Includes $650 million in special debt payments to the United States.

8
Includes
3




-2.6
+1.6
-2.4
-1,0

+8.1

+5*5
+1.5
-0.4

-6.3
-4.2
-3.3
-1.1

-2.4
-0.7

(m)

Basic Data

27

Table 1.-BAS1C DATA FOR BUSINESS CYCLE SERIES: JANUARY 1959 TO PRESENT-Continued

Series are seasonally adjusted except those that appear to contain no seasonal movement. Unadjusted series are indicated
"by an asterisk ( ) Low values preceding current highs are indicated by © and current highs are indicated by ED ;
*.
the reverse is true for inverted series (series 3, 4, 5, 14, 15, 40, 43, 45). Series numbers are for identification
purposes only and do not reflect series relationships or order4
Sources are shown in "Complete Titles and Sources of
Principal Business Cycle Series and Diffusion Indexes" on the tiack cover, "r" indicates revised; "p", preliminary.
Other U.S+ series with business cycle significance— Continued
90. Defense
Department
obligations,
procurement

Year and
month

(Mil. dol.)
1959
January
February
March
April
May

July
August . . . . .
....
September
October

1960
January
February
April
Mav.
Julv. ...
September
October.
November
December
1961
February
April
Nb V

June
July
September
October
December
1962
January
February
April..
May
July
September
October

•.

..
.

91. Defense
Department
obligations,
total

92. Military
prime contract
awards to U.S.
business firms

(Mil. dol.)

(Mil. dol.)

85. Percent
change in
total U.S.
money supply

( percent )

93. Free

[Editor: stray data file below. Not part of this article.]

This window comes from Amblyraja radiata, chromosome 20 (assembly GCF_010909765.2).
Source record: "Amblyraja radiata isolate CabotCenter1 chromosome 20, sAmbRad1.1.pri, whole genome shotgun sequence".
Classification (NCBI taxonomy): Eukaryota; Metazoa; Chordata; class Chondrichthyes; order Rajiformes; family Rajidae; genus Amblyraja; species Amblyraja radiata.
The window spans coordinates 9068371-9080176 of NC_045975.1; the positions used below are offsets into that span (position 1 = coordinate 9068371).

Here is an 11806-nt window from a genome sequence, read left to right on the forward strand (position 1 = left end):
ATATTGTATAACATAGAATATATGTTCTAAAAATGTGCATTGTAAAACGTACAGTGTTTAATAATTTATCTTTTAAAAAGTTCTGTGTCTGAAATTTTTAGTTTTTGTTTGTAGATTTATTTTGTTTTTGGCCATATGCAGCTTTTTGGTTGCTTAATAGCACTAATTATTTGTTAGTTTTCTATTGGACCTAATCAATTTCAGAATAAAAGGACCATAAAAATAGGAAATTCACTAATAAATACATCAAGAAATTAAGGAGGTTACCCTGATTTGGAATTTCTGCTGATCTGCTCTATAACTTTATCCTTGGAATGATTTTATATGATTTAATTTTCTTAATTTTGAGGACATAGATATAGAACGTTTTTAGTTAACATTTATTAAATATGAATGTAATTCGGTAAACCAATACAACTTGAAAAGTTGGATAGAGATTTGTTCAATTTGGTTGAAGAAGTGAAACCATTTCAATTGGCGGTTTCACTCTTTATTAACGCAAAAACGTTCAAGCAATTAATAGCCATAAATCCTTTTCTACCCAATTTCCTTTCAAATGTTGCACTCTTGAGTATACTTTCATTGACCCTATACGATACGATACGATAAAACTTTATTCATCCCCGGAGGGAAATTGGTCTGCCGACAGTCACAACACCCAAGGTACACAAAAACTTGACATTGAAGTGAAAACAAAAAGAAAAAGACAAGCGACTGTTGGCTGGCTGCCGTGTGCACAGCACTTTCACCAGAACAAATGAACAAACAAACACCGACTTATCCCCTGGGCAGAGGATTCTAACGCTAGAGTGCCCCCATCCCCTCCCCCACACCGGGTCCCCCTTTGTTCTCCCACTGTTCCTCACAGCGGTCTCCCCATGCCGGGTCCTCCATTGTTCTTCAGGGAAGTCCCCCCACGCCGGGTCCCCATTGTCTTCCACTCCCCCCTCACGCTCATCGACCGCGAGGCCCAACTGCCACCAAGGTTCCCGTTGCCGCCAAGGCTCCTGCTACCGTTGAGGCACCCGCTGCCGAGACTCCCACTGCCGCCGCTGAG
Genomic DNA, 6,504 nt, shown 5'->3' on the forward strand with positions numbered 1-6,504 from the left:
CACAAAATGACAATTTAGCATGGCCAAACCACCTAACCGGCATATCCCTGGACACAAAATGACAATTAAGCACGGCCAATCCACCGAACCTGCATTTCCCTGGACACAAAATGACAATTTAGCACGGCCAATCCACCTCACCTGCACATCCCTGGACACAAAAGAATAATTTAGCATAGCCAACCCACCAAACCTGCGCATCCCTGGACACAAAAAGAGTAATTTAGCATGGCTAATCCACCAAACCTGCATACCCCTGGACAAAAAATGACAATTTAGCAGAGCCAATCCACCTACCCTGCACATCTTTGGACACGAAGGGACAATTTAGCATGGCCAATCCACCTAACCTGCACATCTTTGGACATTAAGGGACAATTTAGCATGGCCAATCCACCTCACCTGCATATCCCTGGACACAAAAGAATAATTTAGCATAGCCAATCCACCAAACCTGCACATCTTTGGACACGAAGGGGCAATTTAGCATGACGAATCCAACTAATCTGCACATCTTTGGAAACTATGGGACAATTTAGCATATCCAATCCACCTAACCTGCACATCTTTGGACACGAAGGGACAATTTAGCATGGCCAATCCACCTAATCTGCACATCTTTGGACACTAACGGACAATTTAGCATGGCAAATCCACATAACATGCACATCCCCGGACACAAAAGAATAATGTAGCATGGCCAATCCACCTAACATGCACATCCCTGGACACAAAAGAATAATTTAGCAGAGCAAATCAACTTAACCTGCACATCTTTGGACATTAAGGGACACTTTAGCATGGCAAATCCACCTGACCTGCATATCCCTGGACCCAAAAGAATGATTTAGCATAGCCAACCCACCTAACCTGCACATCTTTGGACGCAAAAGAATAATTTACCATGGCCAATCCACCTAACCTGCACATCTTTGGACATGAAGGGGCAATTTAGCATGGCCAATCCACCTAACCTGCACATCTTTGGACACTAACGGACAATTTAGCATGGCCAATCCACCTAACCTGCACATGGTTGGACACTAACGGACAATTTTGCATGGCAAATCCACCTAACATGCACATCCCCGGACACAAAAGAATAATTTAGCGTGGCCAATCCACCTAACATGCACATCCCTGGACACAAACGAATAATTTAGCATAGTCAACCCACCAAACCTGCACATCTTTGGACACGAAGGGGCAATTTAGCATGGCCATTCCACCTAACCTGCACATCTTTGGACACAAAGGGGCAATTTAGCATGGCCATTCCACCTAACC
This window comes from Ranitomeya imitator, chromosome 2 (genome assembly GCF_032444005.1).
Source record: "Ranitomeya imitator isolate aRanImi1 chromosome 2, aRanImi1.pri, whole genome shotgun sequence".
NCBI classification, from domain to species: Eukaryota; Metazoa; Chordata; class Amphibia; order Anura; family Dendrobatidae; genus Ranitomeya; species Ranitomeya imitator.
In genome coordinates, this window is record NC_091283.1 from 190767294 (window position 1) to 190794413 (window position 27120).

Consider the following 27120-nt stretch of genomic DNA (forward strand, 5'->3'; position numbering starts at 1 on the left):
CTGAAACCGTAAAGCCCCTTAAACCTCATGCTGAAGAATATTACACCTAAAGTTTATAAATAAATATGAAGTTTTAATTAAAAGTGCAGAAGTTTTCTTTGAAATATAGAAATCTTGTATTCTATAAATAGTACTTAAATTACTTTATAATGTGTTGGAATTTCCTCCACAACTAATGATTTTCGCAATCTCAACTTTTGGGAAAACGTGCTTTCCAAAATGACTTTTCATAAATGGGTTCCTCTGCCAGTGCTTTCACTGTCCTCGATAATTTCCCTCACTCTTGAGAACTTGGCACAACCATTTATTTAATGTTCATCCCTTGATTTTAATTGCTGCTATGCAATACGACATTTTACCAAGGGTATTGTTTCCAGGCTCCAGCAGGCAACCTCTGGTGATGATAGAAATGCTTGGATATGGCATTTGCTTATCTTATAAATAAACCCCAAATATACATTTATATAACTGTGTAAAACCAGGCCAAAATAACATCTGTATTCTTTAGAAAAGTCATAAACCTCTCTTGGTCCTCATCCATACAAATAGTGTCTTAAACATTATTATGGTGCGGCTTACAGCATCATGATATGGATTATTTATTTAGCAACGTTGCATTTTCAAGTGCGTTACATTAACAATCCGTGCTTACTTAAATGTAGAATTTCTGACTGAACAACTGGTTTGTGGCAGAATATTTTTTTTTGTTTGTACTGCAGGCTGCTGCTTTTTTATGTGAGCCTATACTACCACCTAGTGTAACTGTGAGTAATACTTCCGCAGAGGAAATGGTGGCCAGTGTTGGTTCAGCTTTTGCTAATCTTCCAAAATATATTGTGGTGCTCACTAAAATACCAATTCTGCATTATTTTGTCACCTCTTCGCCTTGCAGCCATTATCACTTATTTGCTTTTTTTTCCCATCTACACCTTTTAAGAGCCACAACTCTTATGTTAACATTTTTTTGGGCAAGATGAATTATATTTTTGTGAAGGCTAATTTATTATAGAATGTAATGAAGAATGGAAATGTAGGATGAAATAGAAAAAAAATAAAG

reserves*

81. Index of
consumer
prices

94. Index of
construction
contracts,
total value

(Mil. dol.) (1957-59=100) (1957-59-100)

1,330
1,362
1,371
1,398
1,381
1,425
1,202
870
1,319
1,517
1,124
929

3,538
3,601
3,739
3,620
3,569
3,863
3,729
3,263
3*906
3,802
3,608
3,160

1,465
1,916
1,772
1,762
1,513
1,905
2,249
1,986
1,931
2,123
2,289
1,320

+0.28
+0.28
+0.35
+0.07
+0.42
+O.U
+0.42
-0.35
-0.21
-0.21
-0.14
-0.49

"-59
-48
-140
-259
-319
-513
-556
-536
-493
-459
-433
-424

101.0
101.0
100.9
101.0
101.2
101.4
101.6
101.7
101.9
102.2
102.2
102.3

98
95
110
118
103
114
115
102
106
110
92
97

937
1,104
1,020
983
1,373
1,269
2,866
1,230
1,206
998
1,559
1,239

3,234
3,439
3,368
3,362
3,677
3,771
5,305
3,824
3,926
3,299
4,109
3,671

1,770
1,740
1,738
1,368
1,811
1,687
2,231
2,302
2,361
1,477
2,127
1,797

-0.14
-0.28
-0.28
-O.LV
-0.28
-0.28
+0.21
+0.36
+0.07
+0.07
-0.14
+0.28

-375
-365
-219
-194
-33
+37
+120
+247
+4U
+480
+614
+669

102.3
102.5
102.6
102.9
103.0
103.1
103.1
103.3
103.2
103.5
103.6
103.8

93
93
100
105
97
108
113
109
107
117
111
120

1,306
1,476
1,163
1,089
1,117
1,238
1,671
2,237
1,864
1,436
1,372
1,891

3,621
3,976
3,552
3,449
3,600
3,723
4,314
5,344
4,785
4,191
4,121
4,681

1,944
2,153
1,774
1,882
1,501
1,888
2,066
2,389
2,127
2,847
2,500
2,153

+0.14
+0.28
+0.28
+0^21
+0.21
0.00
+0.07
0.00
+0.42
+0.49
+0.49
+0.55

+696
+517
+486
+551
+453
+549
+530
+537
+547
+442
+517
+419

103.9
104.0
104.1
103.9
104.0
104.0
104.3
104.4
104.5
104.4
104.4
104.4

108
95
104
103
102
111
110
116
103
114
116
119

1,912
1,147
1,150
1,904
1,075
r 1,164
2,845
1,365
(ML)

449
,4
3,899
3,914
4,491
3,967
r3,821
5,821
4,616
(NA)

3,429
2,121
2,230
1,855
1,774
1,715
2,047
(NA)

+0.14
-0.27
+0.14
+0.27
-0.27
-0.07
+0.07
r^0.41
p+0.14

+546
+434
+379
+441
+434